8 Replies Latest reply: Feb 6, 2011 10:53 AM by den.thed
Mini-Mac Level 3 (805 points)
My HD filed in my iMac model A1174 and just ordered a replacement for it.

This one: http://www.newegg.com/Product/Product.aspx?Item=N82E16822148395

I was hoping some else has done this before on there own and could offer some guidance, assistance, tricks etc.

Thanks in advance

iPad 64gb 3G 4/10, 15.4" MBP 2.66 8/09, (2) 24" ACD LED 6/09 - 10/09, Mac OS X (10.6.4), (2)iPhone4's7/10, (2)Ref MacMini's 2.53 7/10-8/10, TC1TB DB 8/09, (2)5GiPods30GB
  • varjak paw Level 10 (169,815 points)
    Click this link. You'll find a lot of sites that can help.

  • Mini-Mac Level 3 (805 points)
    Thanks for the pointer......Im aware of the iFixit and so on sites. I was hoping for an actual person on this board that's done it, quirks and such like shortcuts.

    BTW, I was wondering if 10.6 can be ran on the computer (A1174 model).

  • varjak paw Level 10 (169,815 points)
    You can also search this and the "Expanding your iMac" forum for "hard drive replacement" and you'll find links to a number of threads in these forums where people have done this. You'll probably find lots of tips and recommendations. Most, I think, will direct you to iFixIt for their instructions which are pretty comprehensive.

    Mac OS X 10.6 will run on any Intel-based Mac with 1GB of RAM (more is recommended for best performance) and a DVD drive.


    Message was edited by: Dave Sawyer
  • den.thed Level 7 (25,615 points)
    Hi D/FW

    My first was my 17" Early 06 Core Duo back in Jan of 09, all went well and it only took about 30 minutes from start to finish. The 20" models have a bit more working room, but even they are cramped and harder to work on than most laptops.

    Watch part 1 and 2 of Elliott's YouTube videos a couple of times and then decide if you want to go for it. While at first you might think that his video's are not up to par, I urge you to stick with him because he really did a great job on them.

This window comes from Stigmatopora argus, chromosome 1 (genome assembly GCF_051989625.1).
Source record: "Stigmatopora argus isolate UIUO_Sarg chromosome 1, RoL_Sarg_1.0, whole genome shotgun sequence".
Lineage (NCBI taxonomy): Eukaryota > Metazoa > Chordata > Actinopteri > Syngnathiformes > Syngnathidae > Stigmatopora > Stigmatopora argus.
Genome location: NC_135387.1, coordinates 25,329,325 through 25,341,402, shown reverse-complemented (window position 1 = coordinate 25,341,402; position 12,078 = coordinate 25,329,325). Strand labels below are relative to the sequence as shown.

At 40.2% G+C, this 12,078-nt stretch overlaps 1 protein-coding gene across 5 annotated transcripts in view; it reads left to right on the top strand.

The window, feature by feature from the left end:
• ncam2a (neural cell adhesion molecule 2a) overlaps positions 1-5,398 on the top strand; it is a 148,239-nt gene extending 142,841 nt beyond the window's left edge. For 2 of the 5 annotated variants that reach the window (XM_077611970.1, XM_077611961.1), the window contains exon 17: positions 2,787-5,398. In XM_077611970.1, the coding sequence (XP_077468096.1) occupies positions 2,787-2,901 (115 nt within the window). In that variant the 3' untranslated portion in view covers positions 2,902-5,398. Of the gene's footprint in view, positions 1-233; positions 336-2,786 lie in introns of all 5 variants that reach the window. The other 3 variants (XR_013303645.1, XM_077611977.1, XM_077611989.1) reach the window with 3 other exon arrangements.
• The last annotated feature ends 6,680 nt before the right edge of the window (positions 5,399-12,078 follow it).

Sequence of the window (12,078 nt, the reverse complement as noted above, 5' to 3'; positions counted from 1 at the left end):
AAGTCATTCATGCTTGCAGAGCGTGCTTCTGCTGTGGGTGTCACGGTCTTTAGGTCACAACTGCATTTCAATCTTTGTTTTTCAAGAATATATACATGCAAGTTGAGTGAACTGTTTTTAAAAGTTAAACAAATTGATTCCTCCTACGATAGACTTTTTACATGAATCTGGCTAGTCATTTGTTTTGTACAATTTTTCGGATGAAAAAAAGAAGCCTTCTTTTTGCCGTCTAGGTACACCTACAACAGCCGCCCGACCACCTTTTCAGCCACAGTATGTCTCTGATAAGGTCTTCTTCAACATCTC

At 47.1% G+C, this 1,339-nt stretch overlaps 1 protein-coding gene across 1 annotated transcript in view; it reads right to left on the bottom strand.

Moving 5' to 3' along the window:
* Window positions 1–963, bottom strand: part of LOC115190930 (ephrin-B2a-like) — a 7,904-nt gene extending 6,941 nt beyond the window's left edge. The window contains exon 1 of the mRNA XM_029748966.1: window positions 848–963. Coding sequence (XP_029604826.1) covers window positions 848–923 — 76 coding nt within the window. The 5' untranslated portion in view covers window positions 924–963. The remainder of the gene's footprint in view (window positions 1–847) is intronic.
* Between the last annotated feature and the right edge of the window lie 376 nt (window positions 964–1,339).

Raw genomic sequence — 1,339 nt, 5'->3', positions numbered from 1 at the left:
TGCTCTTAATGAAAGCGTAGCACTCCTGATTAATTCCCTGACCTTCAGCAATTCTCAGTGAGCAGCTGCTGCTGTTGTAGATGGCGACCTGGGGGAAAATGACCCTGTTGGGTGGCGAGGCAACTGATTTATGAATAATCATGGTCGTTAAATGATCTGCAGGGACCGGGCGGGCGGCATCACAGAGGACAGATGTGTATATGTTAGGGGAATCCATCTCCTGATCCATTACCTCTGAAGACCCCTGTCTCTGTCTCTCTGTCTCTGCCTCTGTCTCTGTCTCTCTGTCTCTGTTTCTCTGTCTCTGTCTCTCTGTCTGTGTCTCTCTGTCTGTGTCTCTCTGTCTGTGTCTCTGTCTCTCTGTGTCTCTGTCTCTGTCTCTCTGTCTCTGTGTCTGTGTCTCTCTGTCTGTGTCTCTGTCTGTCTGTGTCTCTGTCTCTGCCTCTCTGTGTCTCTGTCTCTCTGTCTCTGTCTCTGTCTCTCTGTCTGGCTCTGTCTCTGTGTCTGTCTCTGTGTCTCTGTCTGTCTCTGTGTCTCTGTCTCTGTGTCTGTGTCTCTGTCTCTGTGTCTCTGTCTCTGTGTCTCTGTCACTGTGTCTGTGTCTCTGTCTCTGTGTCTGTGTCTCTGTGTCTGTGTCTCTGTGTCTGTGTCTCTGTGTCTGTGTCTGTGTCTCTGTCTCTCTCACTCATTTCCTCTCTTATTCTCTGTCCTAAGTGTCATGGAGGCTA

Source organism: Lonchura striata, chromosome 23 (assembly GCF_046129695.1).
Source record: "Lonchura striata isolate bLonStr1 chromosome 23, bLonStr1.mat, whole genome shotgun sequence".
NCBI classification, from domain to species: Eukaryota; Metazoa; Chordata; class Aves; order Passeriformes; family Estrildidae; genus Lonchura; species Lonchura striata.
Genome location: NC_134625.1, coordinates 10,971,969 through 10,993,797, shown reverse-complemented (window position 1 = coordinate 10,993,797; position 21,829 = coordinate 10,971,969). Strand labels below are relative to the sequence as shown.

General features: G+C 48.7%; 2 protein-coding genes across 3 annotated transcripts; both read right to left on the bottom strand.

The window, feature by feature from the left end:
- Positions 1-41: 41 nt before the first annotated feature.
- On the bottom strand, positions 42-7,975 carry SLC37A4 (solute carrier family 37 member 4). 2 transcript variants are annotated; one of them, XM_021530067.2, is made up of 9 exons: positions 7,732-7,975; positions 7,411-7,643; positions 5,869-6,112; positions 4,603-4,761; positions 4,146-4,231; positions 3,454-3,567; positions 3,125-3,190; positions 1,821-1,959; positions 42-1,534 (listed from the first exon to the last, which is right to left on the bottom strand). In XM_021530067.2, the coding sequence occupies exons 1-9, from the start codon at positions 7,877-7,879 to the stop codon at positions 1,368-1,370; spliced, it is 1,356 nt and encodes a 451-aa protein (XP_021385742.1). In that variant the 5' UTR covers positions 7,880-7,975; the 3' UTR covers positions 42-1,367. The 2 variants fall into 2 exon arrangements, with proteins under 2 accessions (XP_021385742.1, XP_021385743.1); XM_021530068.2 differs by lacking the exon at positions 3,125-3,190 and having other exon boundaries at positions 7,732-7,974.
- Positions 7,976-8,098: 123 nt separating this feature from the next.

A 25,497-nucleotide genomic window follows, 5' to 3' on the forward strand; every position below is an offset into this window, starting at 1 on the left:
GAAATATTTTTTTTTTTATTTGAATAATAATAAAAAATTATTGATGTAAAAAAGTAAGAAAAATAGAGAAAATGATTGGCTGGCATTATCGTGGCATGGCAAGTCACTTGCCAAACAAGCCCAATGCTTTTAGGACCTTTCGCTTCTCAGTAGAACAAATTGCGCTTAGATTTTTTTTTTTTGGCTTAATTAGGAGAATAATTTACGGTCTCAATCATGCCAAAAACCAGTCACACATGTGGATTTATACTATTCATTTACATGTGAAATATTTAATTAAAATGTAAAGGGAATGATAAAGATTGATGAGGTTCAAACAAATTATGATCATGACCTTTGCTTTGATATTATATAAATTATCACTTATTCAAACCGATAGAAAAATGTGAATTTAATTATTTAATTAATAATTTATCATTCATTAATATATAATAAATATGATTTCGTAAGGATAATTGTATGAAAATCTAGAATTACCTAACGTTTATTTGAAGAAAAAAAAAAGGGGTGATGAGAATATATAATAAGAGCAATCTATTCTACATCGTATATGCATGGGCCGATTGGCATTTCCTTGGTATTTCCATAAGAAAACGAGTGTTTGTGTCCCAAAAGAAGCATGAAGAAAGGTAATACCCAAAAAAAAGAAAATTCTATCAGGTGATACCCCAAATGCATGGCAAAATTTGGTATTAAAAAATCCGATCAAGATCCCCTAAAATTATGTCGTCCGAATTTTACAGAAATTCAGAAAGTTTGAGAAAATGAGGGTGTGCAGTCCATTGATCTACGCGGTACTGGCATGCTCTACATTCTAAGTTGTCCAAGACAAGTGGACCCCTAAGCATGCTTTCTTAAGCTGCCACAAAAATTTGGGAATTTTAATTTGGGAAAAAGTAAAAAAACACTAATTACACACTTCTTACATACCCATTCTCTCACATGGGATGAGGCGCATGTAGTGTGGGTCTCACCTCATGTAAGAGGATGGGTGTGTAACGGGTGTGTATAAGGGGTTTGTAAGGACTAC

Your biggest concern's come from brittle cables, connectors and the risk of damaging a display or some other component connection. I'm guessing that at the time Elliott's iMac was only a year or two at max and yours is getting close to 5 years old.

    There are no shortcuts. Give yourself plenty of working space, some soft towels or padding to prop things up with and maybe an extra set of steady hands to hold stuff while you work. At three years old, my camera and microphone cables were still flexible enough to just flop the front case over without disconnecting them. Take your time pealing the foil EM shielding from around the display, it's stuck real good and tears real easy. Go real slow as you begin to lift out the display checking to be sure that the cables are free and that they are not pulling or stressing the connections. At that point you need to decide if the display cables are still flexible enough to allow you to flop the display all the way over to the side or if you are going to have to disconnect it. Personally I opt for gently rolling and flopping the display over onto a folded towel or thick pad instead of disconnecting it. At that point you really have gotten beyond the real hard part! Except that you may notice there is not much room to disconnect the power, SATA and little temperature cables from the hard drive and you may actually want to remove them as you remove the hard drive from it tight little crook that it's shoe horned into. Well at that point your almost home, all that's left is to carefully pry the temperature sensor off the old hard drive and use a spot of rubber cement to re-stick it back onto the new hard drive and put it all back together.

    That's a pretty good price on the Seagate! Generally I recommend WD Caviar Blue's for the all in one systems because in my experience they run cooler and quieter, but that one should work just fine.

  • Mini-Mac Level 3 (805 points)
    Exactly what I was looking for.....Thank you
  • den.thed Level 7 (25,615 points)
    Your welcome!
  • Mini-Mac Level 3 (805 points)
    Alright....After viewing the video (very helpful) I started disassembling my iMac. On a scale of 1-5 and 5 being most difficult I would rate my repair/upgrade at 3. Only because the foil tape along the sides of the LCD was very difficult to remove. However after a few tears in the foil I just got after it....Knowing I had some foil tape from a job I did on my HVAC system to use. I cut the foil tape I had to fit for re-assembly (worked great).

    I had ordered a Seagate 500 GB HD but because of the snow and ice here in the DFW area it was delayed, so I went to CompUSA and picked up a WD 500GB HD for $44.99.

    On my iMac I had to disconnect a few cable on the LCD to move it out of the way from the HD. I also vacuumed out the inside including fans (sure was nasty). After reassembling everything and install Snow Leopard everything works great. So proud of myself.

    Disassembly and reassembly took about 55 minutes, if I did it again I could cut maybe 15-20 minutes off my time.

    Installing Snow Leopard, iLife 11, additional application, and software updates took about 2 hours.

    So for around 3 hours of work and $66 dollars plus tax ($44.99 HD from CompUSA, and $18.99 1GB additional RAM from Crucial) I basically have a new iMac. So now my iMac has a 500GB 7200 RPM HD and 2GB's of RAM, and another 5-6 years of service!
  • den.thed Level 7 (25,615 points)
    Awesome, thanks for reporting back.

    That's a good price for a 500GB WD, around these parts most retailers want $60+ on sale.